The previous evenings prayers seemed to have followed us home and that morning they mingled with the ones we had just asked for. No grand additions where required. I could only submit an astounded acknowledgment that they had been heard.
Mat and I reunited sans Faye just in time for our 10:00 call. Thirty minutes after that we were 90% sure this was going to happen. I spent the day getting things ready and making lists of baby necessities and the gear we didn’t have when we were in London—ya know, just little things like a car seat.
At 4 pm, I stood in a friend’s kitchen window and learned that everything was set. We would pick up a baby girl, our daughter, the next morning. We would meet her birth mom and birth grandmother in the afternoon.
I took Faye to her swim class and then handed her off to Ben and Ashley so Mat and I could make a mad dash for Buy Buy Baby and Baby Gap.
The entire evening was so full of crazy it could take up its own blog post. Our credit card company noticed it was nuts–we set off the fraud alert buying Elliotts gear.
That night I slept hard—when I feel a little overwhelmed my body sets off a MUST SLEEP alarm. I crashed, fully clothed and on top of the covers, a little after midnight. Mat stayed up into the wee-hours. He has a different alarm than me.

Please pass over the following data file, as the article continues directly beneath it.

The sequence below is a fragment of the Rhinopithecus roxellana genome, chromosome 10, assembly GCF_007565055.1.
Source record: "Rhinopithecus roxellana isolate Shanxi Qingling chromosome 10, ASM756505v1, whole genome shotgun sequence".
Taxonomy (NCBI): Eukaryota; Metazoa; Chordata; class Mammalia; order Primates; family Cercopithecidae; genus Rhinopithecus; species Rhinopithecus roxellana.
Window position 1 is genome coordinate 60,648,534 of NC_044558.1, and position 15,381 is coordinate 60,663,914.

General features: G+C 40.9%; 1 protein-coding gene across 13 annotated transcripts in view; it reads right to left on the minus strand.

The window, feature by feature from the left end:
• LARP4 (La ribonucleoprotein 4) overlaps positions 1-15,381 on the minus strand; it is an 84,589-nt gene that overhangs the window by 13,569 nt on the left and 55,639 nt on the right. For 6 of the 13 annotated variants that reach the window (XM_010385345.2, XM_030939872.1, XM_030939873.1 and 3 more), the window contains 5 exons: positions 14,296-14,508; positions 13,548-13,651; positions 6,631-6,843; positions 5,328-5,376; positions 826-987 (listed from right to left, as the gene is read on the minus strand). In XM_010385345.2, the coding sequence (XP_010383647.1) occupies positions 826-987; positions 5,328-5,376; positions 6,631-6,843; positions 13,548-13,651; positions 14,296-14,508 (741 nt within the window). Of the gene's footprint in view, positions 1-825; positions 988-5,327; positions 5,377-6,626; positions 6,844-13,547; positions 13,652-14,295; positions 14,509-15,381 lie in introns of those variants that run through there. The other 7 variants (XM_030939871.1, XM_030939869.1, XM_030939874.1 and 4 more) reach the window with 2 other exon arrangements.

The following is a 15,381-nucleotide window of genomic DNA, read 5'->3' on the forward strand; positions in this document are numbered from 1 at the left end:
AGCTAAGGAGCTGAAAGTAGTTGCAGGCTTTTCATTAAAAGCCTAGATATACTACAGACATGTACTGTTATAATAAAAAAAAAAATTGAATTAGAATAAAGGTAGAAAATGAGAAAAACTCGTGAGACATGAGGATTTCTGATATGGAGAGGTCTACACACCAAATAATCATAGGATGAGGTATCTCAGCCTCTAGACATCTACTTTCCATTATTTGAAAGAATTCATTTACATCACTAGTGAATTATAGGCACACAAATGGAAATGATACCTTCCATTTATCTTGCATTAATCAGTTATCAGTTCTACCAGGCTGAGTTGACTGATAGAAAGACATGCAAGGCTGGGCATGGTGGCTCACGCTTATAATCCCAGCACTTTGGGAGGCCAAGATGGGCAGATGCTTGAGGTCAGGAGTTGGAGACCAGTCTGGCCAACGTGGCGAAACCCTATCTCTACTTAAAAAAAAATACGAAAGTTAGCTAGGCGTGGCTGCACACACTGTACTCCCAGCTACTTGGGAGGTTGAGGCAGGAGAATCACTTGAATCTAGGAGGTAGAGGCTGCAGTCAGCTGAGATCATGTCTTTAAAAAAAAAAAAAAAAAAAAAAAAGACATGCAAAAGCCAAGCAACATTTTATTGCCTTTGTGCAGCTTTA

The next morning, my parents came and played with Faye at our apartment while we drove to the hospital for paperwork and to meet our newest daughter.
We gave Faye a hug and were about to walk out of the door when I realized these were our last moments as our family of three. I fought my tear ducks with eye squints, rational thinking, and filling a hospital bag.
I thought that I had let our family-of-three-time run out without making it special.
But on our drive, the previous weekend played in my mind. We had done so many fun family things—we took Faye to see Kung Fu Panda 3 complete with popcorn and M&M’s and all three of use went to the Perot Natural History Museum to see the Creatures of Light exhibit and play on the tiny Dallas skyline toy. God made sure we memorialized our last days as a family of three without us knowing that’s what we were up to. Such a sneaky and lovely God. And realizing a piece of his provision on the way to the hospital calmed my nerves a little.
We arrived at the hospital and waited in the parking lot for the call to come in. Understandably, our birth mom wanted to finish her paperwork and kiss her sweet girl without us.
When she left the hospital we entered it. We made a huddle of hospital waiting room furniture to write our newest daughters name on a handful of forms. Do the makers of manufactured wood chairs know the weight of the moments their plastic seat covers will hold?
Quick side note: I am going to save some things for a later post. The moments waiting for her to arrive where a compilation of so many emotions from the day before and more so that entire morning. I want to explain them to you. I want you to taste the bitter pith of the fruit of adoption. But it deserves more than a couple sentences.